Most NEJM Readers Oppose Physician-Assisted Suicide

September 11, 2013

Roughly 2 in 3 readers of the New England Journal of Medicine (NEJM) oppose physician-assisted suicide, according to survey results published online today in the journal.

That level of opposition to physicians prescribing a lethal dose of narcotic to a terminally ill patient who requests it held true for 2356 readers in 74 countries (64.6%) as well as a subset of 1712 US readers from 49 states (67.3%).

Readers were responding to a case vignette of a 72-year-old Oregon man who was receiving palliative care for metastatic pancreatic cancer and considering physician-assisted suicide, which is legal in his state. The case, along with pro and con arguments on the controversial practice, was published in the April 11, 2013, edition of the NEJM. Readers were asked to vote online whether physician-assisted suicide should be permitted.

Most of the readers casting votes appeared to be physicians, based on some 200 comments posted online regarding the case vignette.

James Colbert, MD, the lead author of the article summarizing the survey results, and his coauthors, write that online voting "is prone to bias and is not likely to be scientifically valid."

Sharing that opinion is Marcia Angell, MD, a former editor of the NEJM and a proponent of physician-assisted suicide.

"[The survey] doesn't tell me much," said Dr. Angell, a senior lecturer on medical ethics at Harvard Medical School, in Boston. "These are the people who chose to respond. They're not all practicing physicians."

Scientific validity notwithstanding, the survey results mirror the position of many medical societies, including the American Medical Association, which considers physician-assisted suicide incompatible with the profession's mission of healing and the oath to "do no harm." One medical society that has taken a stand for physician-assisted suicide is the American Medical Women's Association.

Recent initiatives to legalize the practice in Vermont, Maine, and Massachusetts have all met resistance from state medical societies, but had mixed results in the polls. In November 2012, Massachusetts voters rejected a ballot proposition legalizing physician-assisted suicide. In May, a similar measure failed in the Maine legislature but passed in the Vermont legislature, making Vermont the third state besides Oregon and Washington to explicitly allow physician-assisted suicide.

In addition, the practice is technically legal in Montana because the state supreme court has declared that nothing in state law or public policy prohibits physicians from helping terminally ill patients end their lives.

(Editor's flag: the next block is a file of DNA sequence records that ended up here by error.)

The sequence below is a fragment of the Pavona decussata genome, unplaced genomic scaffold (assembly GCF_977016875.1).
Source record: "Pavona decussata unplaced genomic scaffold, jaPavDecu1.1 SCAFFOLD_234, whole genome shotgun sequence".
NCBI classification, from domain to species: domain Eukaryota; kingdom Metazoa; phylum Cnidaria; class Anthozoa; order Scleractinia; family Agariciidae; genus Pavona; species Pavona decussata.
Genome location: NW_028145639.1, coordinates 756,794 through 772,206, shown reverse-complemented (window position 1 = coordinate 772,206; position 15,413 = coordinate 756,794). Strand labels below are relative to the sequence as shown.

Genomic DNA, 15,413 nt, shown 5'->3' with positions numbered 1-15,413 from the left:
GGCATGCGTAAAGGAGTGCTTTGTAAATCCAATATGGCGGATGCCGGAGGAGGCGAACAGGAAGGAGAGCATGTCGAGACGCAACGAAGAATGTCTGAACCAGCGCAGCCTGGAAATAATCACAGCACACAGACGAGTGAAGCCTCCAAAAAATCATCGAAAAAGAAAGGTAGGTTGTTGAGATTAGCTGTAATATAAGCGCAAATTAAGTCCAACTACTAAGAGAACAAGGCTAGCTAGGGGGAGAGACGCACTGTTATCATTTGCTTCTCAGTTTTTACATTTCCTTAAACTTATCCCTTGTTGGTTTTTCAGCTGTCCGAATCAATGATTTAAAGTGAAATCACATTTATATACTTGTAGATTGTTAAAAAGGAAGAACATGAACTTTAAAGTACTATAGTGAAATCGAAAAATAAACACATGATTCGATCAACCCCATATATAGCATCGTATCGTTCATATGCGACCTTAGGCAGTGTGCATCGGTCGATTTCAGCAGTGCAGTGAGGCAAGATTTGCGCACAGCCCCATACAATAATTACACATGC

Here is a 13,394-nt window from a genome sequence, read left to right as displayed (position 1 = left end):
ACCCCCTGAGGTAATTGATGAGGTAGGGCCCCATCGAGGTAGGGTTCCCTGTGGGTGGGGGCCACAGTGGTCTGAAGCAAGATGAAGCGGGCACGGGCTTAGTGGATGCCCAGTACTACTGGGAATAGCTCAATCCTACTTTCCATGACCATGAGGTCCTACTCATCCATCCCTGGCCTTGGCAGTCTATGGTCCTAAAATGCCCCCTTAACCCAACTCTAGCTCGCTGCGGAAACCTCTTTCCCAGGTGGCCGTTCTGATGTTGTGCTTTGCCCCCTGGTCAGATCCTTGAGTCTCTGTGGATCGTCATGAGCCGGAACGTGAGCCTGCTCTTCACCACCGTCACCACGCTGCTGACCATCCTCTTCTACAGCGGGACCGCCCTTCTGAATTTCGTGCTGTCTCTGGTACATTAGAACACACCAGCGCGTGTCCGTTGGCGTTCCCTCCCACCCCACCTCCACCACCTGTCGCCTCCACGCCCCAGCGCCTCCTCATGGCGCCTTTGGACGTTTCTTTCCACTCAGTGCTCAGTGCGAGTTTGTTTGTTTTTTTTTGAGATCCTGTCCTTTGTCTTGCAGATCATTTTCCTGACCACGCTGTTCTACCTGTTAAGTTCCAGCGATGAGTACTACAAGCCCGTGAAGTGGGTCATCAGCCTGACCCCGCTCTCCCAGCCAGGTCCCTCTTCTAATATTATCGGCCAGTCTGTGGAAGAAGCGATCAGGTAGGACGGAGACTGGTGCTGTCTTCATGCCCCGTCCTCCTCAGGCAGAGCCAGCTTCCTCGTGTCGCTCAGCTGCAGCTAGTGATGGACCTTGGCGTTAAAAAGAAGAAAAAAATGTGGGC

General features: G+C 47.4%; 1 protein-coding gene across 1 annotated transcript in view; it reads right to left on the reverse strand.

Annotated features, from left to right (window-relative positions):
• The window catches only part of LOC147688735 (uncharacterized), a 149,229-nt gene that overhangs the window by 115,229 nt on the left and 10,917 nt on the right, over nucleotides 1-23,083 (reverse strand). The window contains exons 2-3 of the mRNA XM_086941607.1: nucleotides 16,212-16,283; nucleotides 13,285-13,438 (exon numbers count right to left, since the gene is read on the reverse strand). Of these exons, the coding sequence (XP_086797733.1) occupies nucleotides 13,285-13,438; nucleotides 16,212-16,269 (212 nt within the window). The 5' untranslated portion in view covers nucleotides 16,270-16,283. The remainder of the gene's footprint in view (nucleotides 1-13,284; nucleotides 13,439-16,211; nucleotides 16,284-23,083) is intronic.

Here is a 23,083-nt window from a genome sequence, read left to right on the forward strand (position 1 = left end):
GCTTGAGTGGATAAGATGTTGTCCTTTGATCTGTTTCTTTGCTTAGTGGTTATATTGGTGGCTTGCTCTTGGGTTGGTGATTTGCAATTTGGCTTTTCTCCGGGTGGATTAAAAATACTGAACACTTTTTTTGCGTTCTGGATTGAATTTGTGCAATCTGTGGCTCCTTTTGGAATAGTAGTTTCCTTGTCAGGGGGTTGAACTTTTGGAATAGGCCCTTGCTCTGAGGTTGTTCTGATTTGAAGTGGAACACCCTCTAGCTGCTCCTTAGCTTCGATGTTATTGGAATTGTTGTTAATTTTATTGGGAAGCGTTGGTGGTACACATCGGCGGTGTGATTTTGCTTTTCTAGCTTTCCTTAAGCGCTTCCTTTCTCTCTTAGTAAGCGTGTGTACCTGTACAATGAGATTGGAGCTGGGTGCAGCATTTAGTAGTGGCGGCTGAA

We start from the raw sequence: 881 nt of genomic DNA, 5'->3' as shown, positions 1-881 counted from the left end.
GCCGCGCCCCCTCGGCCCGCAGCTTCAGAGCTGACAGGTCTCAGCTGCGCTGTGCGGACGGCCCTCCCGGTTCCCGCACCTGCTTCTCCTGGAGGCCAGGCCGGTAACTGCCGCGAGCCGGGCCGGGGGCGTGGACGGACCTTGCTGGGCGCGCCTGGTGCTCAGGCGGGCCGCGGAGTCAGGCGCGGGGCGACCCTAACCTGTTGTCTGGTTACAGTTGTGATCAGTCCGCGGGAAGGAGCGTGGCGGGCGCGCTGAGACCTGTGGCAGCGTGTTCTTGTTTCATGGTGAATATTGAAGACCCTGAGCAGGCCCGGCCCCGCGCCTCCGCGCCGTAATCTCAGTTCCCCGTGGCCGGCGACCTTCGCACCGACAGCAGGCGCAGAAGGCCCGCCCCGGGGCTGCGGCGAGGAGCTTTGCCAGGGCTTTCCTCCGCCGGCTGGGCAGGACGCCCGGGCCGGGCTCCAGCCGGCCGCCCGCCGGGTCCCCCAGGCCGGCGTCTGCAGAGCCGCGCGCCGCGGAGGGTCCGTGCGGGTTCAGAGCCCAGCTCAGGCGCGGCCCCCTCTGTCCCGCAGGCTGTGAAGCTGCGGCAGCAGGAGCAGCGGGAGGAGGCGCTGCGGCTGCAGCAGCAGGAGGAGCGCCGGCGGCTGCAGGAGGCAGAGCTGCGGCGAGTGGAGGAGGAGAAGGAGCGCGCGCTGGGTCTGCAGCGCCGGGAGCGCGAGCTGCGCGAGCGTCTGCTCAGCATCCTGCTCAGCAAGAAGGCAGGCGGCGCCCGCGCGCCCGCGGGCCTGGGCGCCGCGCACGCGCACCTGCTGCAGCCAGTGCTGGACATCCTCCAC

Does Patient Autonomy Trump Other Concerns?

The comments posted online about the case of the dying Oregon patient took familiar positions in the debate on physician-assisted suicide. Many of its supporters appealed to the principle of patient autonomy — that is, honoring the patient's wishes. "The real argument is not about physician-assisted suicide, but who, or what, has ultimate control or ownership of your own body," stated a reader identifying himself as an obstetrician-gynecologist in Freeport, Florida. Other supporters said physicians have a duty to relieve suffering as well as heal.

Many opponents reiterated the argument that giving a terminally ill patient a lethal dose of medicine violated their Hippocratic duty to do no harm and warned that permitting physician-assisted suicide could create a slippery slope toward euthanasia. Some opponents also questioned letting patient autonomy trump other concerns.

"I'm struck that my aboriginal patients never ask about euthanasia," wrote a reader identifying herself as a Canadian internist in a remote area of the country. "I am realizing that our focus on individual autonomy is a culture-specific one, and occurs at the expense of other values such as connection to other people, valuing of the full human experience, and the ability to receive our life's trajectory without always controlling it.

"To raise my hand to kill…never for me, and never (I hope) for my profession."

Looking at the debate on physician-assisted suicide in the pages of the NEJM, sponsored by the Massachusetts Medical Society, Dr. Angell noted that "doctors often — and certainly the leadership of organized medicine — tend to think that this issue is about them."

"The discussion is always self-referential and self-reverential," Dr. Angell told Medscape Medical News. "But it's really an issue about patients."

Dr. Angell remains a staunch proponent of patient autonomy as the controlling principle in physician-assisted suicide.

"This isn't a matter of choosing death over life," Dr. Angell said. "By definition, the patient is dying, and dying soon. The only issue is the manner of death. The suffering of the terminally ill patient, and the patient's choice to end his life — that is paramount. I can't think of any other value that could compete."

The authors have disclosed no relevant financial relationships.

N Engl J Med. Published online September 12, 2013. Full article

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